Description of holotype ( Fig. 11A–B): Body robust. Snout subovoid in dorsal view, acuminate in lateral view. Nostril closer to the snout tip than to the eye; fleshy ridge on snout tip; canthus rostralis not marked; loreal region slightly concave; supratympanic fold from the posterior corner of the eye to the base of the arm; postcommissural gland ovoid; vocal sac subgular with a fold from jaw extending to forearm, vocal slit present; vomerine teeth in two straight rows medial and posterior to choanae and oblique to sagittal plane. Tongue elongated, free from the posterior half. Relative finger lengths IV <I ≃ II <III; fingers without ridges or fringes; finger tips rounded, unexpanded; inner metacarpal tubercle ovoid; outer metacarpal tubercle rounded. Subarticular tubercles nearly rounded; supernumerary tubercles rounded. Antebrachial tubercles on underside of forearm rounded. Anterior dorsum and forelimbs smooth; posterior dorsum and flank warty; tubercles on posterior dorsum, dorsal surface of hindlimb, and posterior surface of tarsus. Dorsolateral fold absent. Paracloacal gland poorly defined. Ventral surface of body and limbs mostly smooth; underside of thigh granular. Relative toe lengths I <II <V <III <IV; lateral fringing and webbing absent; tips of toes II–III slightly expanded (character states B–C), tip of toe I unexpanded, tips of toes IV–V desiccated. Inner metatarsal tubercle nearly rounded, outer metatarsal tubercle ovoid, inner tubercle twice in maximum diameter than outer tubercle. Tarsal fold extending 2/3 of tarsus length, from the inner metatarsal tubercle towards the heel. Subarticular and supernumerary tubercles nearly rounded or subconical. Measurements (in mm): SVL 17.6, HL 5.6, HW 6.6, ED 1.6, TD 1.3, EN 1.1, IND 1.5, HAL 3.7, TL 7.7, THL 7.3, FL 6.9.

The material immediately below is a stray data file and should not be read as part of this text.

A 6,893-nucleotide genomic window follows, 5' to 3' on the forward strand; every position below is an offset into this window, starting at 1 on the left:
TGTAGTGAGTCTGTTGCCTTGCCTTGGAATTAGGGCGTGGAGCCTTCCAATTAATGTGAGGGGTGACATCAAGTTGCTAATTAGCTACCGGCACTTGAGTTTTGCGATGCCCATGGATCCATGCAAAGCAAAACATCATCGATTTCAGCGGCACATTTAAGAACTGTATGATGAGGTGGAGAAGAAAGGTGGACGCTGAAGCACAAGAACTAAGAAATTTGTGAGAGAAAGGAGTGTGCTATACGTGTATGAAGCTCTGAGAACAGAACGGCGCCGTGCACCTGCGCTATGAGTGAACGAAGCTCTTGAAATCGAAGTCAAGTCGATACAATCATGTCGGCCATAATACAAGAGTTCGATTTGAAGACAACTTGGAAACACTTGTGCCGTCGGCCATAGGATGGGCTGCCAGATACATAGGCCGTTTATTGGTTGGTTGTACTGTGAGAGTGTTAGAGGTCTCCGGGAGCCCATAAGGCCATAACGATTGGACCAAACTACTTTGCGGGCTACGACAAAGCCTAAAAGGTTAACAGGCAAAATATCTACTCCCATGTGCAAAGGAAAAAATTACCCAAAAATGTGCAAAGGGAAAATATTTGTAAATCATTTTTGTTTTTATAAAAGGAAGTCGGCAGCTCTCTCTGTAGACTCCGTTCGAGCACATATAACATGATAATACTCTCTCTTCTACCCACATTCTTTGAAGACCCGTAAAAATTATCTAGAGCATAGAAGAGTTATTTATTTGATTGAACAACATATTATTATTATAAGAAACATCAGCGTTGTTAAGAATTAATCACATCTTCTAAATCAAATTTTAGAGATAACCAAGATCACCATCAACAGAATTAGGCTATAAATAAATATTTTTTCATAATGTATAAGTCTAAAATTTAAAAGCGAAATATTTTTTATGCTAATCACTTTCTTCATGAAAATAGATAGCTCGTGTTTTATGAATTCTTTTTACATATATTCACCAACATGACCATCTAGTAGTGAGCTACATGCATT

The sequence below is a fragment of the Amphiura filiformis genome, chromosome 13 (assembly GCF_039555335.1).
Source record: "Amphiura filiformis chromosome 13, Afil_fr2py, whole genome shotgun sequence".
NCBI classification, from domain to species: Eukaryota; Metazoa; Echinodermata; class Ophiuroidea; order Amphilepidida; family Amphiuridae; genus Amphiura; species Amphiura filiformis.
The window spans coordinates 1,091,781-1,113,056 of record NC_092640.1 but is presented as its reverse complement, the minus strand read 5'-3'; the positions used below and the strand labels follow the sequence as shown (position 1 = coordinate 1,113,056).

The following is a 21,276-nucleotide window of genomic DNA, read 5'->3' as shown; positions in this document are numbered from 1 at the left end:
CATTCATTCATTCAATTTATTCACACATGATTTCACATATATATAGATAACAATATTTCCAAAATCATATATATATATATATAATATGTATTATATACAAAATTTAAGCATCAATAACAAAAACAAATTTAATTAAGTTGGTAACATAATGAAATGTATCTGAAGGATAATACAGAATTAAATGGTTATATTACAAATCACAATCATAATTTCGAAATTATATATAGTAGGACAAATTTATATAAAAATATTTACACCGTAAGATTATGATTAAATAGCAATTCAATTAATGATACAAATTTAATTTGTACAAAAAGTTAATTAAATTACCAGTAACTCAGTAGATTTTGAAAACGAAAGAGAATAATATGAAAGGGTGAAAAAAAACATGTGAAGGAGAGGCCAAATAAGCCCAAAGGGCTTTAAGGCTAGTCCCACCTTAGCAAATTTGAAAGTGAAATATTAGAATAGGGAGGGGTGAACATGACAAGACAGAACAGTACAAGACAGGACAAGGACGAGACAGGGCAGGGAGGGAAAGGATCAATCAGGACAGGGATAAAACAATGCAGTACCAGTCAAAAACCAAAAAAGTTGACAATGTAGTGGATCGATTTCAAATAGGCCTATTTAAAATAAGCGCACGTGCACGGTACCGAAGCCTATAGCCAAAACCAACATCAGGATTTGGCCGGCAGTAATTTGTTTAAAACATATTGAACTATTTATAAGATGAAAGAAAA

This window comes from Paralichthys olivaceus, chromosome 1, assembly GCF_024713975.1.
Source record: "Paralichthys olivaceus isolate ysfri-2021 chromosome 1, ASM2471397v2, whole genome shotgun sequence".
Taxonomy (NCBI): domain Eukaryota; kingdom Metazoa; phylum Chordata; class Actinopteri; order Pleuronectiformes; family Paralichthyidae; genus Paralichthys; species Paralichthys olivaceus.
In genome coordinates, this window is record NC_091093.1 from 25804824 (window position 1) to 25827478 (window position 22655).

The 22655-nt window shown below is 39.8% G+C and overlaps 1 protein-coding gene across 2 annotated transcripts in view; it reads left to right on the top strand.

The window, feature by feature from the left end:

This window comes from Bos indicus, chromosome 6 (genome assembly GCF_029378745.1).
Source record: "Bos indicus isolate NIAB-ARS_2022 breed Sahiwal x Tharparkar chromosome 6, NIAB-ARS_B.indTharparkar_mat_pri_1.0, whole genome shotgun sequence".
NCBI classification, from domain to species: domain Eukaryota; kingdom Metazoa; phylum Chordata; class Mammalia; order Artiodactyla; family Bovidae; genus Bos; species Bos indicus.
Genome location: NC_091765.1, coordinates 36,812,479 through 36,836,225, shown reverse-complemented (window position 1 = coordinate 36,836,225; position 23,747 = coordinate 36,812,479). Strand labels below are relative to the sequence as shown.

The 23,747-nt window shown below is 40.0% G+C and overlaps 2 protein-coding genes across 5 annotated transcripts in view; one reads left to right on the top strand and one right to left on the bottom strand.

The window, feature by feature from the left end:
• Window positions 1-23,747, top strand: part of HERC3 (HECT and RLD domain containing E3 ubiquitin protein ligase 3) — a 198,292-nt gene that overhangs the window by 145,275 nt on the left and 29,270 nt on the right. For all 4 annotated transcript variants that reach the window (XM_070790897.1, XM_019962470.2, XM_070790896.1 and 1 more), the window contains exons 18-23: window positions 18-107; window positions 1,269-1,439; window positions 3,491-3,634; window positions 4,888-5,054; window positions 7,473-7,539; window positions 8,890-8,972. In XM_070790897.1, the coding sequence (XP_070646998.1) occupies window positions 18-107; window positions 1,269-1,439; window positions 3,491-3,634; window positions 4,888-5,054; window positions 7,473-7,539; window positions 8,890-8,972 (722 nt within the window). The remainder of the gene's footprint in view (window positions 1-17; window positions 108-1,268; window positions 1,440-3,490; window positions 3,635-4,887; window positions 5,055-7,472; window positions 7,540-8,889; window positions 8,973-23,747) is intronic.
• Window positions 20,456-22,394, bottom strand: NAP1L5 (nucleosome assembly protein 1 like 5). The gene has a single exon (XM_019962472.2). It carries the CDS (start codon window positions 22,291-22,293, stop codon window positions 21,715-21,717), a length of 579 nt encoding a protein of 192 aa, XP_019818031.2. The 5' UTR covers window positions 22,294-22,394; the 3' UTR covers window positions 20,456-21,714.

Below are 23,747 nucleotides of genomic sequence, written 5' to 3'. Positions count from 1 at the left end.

Snout tip with a faded white coloration (coincident with the fleshy ridge). Dots and flecks on the upper lip off-white. Postcommissural gland off-white medially and surrounded by dark brown coloration. Tympanum light brown. Dorsal surfaces mostly dark brown intermingled with lighter shades of brown. Flecks on dorsal surface of forelimb and foot off-white, hand partially off-white. Mid-dorsal longitudinal stripe and dorsolateral stripe absent. Flank mottled. Posterior surface of thigh finely mottled in shades of brown and yellow. Ventral surface of belly and thigh partially translucent, light cream. Blotches on lower jaw offwhite. Throat and anterior chest finely dark-mottled, especially following the lateral expansion of the vocal sac. Belly brown-dotted, more densely coloured laterally. Underside of forearm dark brown. Ventral surface of hand, foot and digits brown, subarticular and supernumerary tubercles and tips of fingers and toes cream-coloured. Thigh brown-dotted.
Colour of holotype in life ( Fig. 9A–B): Dorsum nearly solid dark brown intermingled with lighter shades of brown. Base of arm, postcommissural gland and glands on dorsum and flank in varying shades of orange. Snout tip with a faded white coloration. Flecks on upper and lower lips light grey, extending posteriorly to the base of arm. Mid-dorsal longitudinal stripe absent, even though there is an indication as a row of orange-coloured spots arranged longitudinally. Iris deep copper. Tympanum greyish brown. Ventral surfaces mottled dark brown and off-white varying in colour prevalence. Throat finely brown-mottled; belly sparsely brown-dotted medially on a white and cream background, white and brown mottled laterally. Groin with yellow tints. Ventral surface of forelimb and hindlimb partially translucent, violet.